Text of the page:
September 23, 2017 
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Topic:
Clips from Alleghany

       

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 By SCOOP

08/10/2006  9:55AM

At this very moment there is a mock medical emergency-taking place underground at the Sixteen. The crew does not know it is not a real emergency. A miner has broken his leg near the Tightner Shaft. Mine phones are used to bring the information up the chain of command. Ian is acting as an invisible person and is monitoring the evacuation of the injured miner.

After stabilizing the victim, a call is placed to the surface. Kyle at the office (or whomever is there) directs the next call for help. It could be an ambulance or a helicopter. Right now she is waiting to learn the severity and nature of the miners condition.

How many blue collar companies or operations have regular drills such as the ones that are performed on a regular basis in all the mines in America? This is one reason why the mining profession, while dangerous has such an exemplary safety record compared with other dangerous occupations.
 By SCOOP

08/03/2006  9:52PM

The pressure is on for getting slab to customers throughout the United States. That means: virgin gold from the heading is the goal. Yesterday’s round showed gold (tiny specks) in the right hand rib. Gold was showing in the left rib earlier. Knowing the pressure mounts each day to produce slab material the miners wanted to turn up dip on the gold. Ian knows the goal and chose to advance a couple of more rounds ahead. Go figure.
 By SCOOP

08/02/2006  2:33PM

Three young men have completed their forty-hour training required to begin an underground experience as a hard rock gold miner at the Sixteen to One. Over the years a large number of young men have begun their mining careers at the mine. If the work fits the personality, nothing inhibits a young man from ascending his role (and compensation) as a miner. Good luck fellows.

A little gold was brought to the office from yesterday’s round. The company has invested six weeks of tunneling under the gold that shows up dip. David and Mike want big pieces from the miners. The slab market is short supply. Maybe the crew will be all smiles in a week or so.
 By SCOOP

07/28/2006  11:20AM

MSHA stopped by this week for one of its unannounced quarterly inspections. Ian is pleased although he was issued five citations. None were serious or substantial. It has been a long going concern of the crew that minor oversights were cited as serious life threatening when just the opposite is true. Mike has taken issue with many of the citations because of this. One fire extinguisher was found to be outdated (there must be a hundred fire extinguishers at the mine). An electrical box in an out-of the-way place had no cover plate (this should not happen but it does.) The crew imagines a Cornish metal loving rat steals them but the inspector wasn’t buying it.

The crew is getting two rounds a shift in the headings. Spirits were down early this morning because the vein was pinching. Yesterday’s round in the wing raise (very flat) was mucked and the vein is widening. This wing raise runs under the known gold showings and is designed to open the area up for “raising” into the gold.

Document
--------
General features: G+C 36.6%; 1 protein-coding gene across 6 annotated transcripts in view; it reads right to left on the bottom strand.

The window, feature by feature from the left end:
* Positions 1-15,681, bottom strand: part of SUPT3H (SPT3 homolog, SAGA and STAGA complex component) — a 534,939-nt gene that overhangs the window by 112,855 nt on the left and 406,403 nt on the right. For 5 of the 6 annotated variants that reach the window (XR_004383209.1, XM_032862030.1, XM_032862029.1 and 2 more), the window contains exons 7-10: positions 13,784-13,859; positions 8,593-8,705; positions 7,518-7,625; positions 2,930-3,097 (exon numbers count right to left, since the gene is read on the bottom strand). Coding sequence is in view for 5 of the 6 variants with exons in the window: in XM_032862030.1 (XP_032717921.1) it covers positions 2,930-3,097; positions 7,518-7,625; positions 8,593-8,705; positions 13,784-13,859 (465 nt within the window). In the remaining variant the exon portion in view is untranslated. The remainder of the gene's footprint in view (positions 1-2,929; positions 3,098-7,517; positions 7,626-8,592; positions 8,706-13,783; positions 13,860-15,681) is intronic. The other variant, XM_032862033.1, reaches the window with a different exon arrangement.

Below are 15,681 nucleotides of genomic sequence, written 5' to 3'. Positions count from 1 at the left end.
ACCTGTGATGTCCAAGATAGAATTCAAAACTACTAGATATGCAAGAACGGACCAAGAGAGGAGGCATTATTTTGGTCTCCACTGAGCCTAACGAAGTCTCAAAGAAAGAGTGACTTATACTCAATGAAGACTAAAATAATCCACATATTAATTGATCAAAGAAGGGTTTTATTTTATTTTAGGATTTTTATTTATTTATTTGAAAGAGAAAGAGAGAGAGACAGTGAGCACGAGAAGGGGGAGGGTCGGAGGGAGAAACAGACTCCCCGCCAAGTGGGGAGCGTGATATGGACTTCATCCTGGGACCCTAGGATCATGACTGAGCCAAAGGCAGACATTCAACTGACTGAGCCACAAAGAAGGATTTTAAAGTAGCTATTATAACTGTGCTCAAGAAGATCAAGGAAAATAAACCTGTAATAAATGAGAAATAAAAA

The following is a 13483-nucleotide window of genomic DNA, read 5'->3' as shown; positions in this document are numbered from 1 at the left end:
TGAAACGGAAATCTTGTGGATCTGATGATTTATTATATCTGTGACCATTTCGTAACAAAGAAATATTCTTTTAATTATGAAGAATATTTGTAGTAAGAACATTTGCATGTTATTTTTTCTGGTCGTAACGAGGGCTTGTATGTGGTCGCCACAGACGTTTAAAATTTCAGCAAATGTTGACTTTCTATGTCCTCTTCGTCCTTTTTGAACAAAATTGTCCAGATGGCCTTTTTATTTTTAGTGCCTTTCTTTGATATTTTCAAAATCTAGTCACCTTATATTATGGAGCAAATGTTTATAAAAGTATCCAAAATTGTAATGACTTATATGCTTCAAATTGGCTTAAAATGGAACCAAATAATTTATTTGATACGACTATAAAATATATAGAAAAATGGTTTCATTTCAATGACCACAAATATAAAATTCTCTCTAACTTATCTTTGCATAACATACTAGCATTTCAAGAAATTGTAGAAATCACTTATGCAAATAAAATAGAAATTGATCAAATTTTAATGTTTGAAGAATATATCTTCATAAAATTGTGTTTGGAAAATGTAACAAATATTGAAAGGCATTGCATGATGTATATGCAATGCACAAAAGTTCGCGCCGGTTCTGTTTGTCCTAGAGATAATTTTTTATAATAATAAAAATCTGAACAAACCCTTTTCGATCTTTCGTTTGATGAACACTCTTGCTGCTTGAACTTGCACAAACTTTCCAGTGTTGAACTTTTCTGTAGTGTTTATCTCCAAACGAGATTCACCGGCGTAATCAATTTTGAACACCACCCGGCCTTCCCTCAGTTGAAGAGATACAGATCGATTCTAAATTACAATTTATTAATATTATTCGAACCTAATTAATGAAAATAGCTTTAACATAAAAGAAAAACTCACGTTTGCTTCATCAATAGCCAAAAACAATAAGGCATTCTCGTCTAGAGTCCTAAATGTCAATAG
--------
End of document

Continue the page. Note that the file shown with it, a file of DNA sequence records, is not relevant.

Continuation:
By SCOOP

07/19/2006  12:56PM

Hot and humid in Alleghany but nothing like the valley.

As of Monday we have a crew underground! A small crew remains at the Empire Mine.

This morning a Mine Engineering Proffessor and two students from the University of Utah visited the minesite to do a safety survey. Tomorrow morning they will join the miners at our regular Safety Meeting and give a presentation of their findings. Sixteen to One volunteered to participate in the program which is funded by a grant from the Department of Labor(?).
Hope everybody is as cool as the underground.
 By SCOOP

07/06/2006  8:55AM

Most of the crew took Monday off for a long fourth of July weekend. And most of the crew is still at the Empire Mine. Word is they will be back by the end of next weeek.
A small crew is at the Sixteen to One getting things ready to start mining again.

The mine phone line to the Corporate office broke over the winter. Kevin got it repaired yesterday and it is working again. This allows direct communication between the Corporate office and the underground. Mine phones are located at each active heading and at various underground stations as well as the outside shop.

An OSHA inspector was here yesterday. He gave a few suggestions but as far as we know no citations were issued.

A first aid class for the crew has been scheduled for August 2nd. Ian Haley's hoistman physical is scheduled for July 11th. Fire extinguishers have been inspected as well as ground conditions, the second exit and the fan. This gives you an idea of some of the compliance issues that have to be taken care of on a regular basis.

The shareholder's meeting went well. 181 shareholders and guests attended. It was the hottest day of the year. Luckily the weather has cooled a bit since then.

Two file boxes of archives on the Gold Crown Mine which was purchased by the Sixteen to One last year arrived via UPS yesterday. Thanks Tony!
 By jfeagans

06/25/2006  7:29PM

This was the best stockholders meeting I have ever attended. My grandfather came to Alleghany in 1919 and worked many mines in the area including the 16to1. My father went through 8th grade in Alleghany and graduated from Nevada City high school with Joe Sbaffi who ran the Alleghany Supply after purchasing it form the Alpha. Both passed away last year. I had the privilege of touring the 16to1 when I was ten years old in 1963. I did not think it would be possible to show my son the same thing in 2006! Thank you.
 By SCOOP